Sunday, February 13, 2005

At airport

About to fly to Bombay from Tel Aviv. It has been a great trip so far. I went to the Ramon Crater today, which is a spectacular sight. There is an explanatory film that describes how the sandstone was covered with a layer of limestone, there was an uplift, and then there was a great deal of erosion, which accelerated after the limestone layer was gone.

The result is called a "crater" in English, but is really just a very wide canyon. It is very beautiful, and looks like something from another part of the world. There are even volcanoes in it, that look like black mounds, some with red coloring around them.

I have some pictures of it, but I have not uploaded them yet.

For those who are interested in such things I will mention that I am using Flickr (flickr.com) to host the pictures. They make it very easy to integrate them into a blog such as this one. In fact, it is as easy to blog a photo, as to type an entry such as this one.

The camera I am using is an Epson RD-1, which is a wonderful gadget. It is as much like using a film camera as a digital could be. In fact I generally do not use the lcd display at all, as all the important controls are accessible by dials, and the important info is always visible on a set of needles. The only reason to avoid the camera is that you may find yourself in a state of idolatry with respect to it. I really like that it does not have a bunch of weird modes that try to do your thinking for you. Instead it lets you take the picture. The magic part is that when you change the ISO you are not just accomodating a new roll of film, but changing the way it acts, so it is useful in broad daylight, and around a campfire. Of course I have relatively fast lenses (f2) so that helps as well.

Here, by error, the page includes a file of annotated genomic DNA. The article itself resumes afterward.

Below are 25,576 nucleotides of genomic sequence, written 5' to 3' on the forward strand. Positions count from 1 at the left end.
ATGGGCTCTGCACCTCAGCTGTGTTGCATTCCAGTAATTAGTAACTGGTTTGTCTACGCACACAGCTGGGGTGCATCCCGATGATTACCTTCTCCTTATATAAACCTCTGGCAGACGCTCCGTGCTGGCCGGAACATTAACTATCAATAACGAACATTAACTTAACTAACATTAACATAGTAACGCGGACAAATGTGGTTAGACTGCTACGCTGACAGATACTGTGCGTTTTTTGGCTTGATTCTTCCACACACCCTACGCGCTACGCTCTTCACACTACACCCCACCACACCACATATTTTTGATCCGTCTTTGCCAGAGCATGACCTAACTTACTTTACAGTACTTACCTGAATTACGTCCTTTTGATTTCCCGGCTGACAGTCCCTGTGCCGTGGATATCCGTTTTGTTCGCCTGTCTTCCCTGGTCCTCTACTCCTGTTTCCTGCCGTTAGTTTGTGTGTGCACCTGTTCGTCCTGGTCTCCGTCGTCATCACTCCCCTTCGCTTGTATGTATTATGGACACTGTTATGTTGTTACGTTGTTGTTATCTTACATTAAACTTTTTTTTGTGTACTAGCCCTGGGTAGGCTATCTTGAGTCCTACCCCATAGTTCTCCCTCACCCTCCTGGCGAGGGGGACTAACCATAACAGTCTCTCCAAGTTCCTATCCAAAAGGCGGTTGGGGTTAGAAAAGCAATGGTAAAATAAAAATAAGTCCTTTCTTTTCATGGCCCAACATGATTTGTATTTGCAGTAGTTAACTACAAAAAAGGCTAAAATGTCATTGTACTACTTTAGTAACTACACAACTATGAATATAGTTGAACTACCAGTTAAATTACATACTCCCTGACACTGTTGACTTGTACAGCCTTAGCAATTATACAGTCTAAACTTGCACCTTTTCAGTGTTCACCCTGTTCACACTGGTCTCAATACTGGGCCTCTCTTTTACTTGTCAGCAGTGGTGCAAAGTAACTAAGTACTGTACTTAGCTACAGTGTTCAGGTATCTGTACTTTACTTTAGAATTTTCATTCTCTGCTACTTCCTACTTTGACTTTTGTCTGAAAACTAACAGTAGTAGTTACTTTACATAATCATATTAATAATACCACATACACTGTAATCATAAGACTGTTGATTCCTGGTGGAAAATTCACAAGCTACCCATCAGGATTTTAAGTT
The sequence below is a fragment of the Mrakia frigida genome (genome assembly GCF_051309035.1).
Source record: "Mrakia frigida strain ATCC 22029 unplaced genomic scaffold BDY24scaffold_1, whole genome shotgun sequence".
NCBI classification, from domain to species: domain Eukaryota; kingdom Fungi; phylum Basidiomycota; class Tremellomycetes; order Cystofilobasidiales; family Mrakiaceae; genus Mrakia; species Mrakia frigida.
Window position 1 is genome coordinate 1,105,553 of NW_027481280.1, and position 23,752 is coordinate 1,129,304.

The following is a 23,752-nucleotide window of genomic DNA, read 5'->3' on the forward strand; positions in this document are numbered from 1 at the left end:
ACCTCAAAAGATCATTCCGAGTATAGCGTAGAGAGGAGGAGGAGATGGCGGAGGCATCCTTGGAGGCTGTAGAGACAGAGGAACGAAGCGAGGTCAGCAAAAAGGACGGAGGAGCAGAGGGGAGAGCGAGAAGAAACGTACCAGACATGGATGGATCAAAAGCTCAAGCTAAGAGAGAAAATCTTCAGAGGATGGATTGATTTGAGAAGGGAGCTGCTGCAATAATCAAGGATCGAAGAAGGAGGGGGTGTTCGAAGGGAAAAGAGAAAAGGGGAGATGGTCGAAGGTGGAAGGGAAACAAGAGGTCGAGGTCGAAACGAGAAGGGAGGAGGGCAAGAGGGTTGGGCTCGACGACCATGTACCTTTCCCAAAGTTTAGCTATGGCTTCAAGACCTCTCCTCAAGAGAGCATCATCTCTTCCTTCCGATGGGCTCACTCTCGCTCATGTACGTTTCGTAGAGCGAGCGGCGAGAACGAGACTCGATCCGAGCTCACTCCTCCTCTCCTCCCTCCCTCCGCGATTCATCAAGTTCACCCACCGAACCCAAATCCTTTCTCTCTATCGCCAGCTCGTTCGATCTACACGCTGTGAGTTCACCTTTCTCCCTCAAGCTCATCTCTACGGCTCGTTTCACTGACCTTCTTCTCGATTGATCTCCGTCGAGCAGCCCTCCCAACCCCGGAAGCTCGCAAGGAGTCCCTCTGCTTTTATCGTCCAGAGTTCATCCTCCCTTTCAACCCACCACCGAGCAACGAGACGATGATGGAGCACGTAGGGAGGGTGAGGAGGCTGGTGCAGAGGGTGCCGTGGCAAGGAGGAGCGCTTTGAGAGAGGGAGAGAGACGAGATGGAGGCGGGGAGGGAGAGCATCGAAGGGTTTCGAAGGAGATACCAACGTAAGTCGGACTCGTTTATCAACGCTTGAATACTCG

While I am rambling on and waiting for my plane, I may as well mention that the train ride from Be'er Sheva to the airport was easy and inexpensive. I have never heard anyone talk about the trains in Israel, but they are very convenient. Service to Jerusalem should be starting soon, and that may cause an increase in attention.

Last night Martin and Inbar took me to the Be'er Sheva Sinfonietta. It was a good concert, given the limitations of a Sinfonietta. I had never heard one before, it is a sort of reduced orchestra. There was a young woman named Kinneret who was the violin soloist for the first few pieces. Oddly enough she was the third woman with that uncommon name I ran into this trip.

There was also a soprano who sang some Tchaikovsky, and other things. I think the Russian was a sop to the large number of Russians who live in Be'er Sheva. Unfortunately not so many of them come to the concerts, the hall was not full, and it was very very small. The Beethovens 4th symphony that finished the concert was lovely in parts, although it really suffered from the diminished string section.


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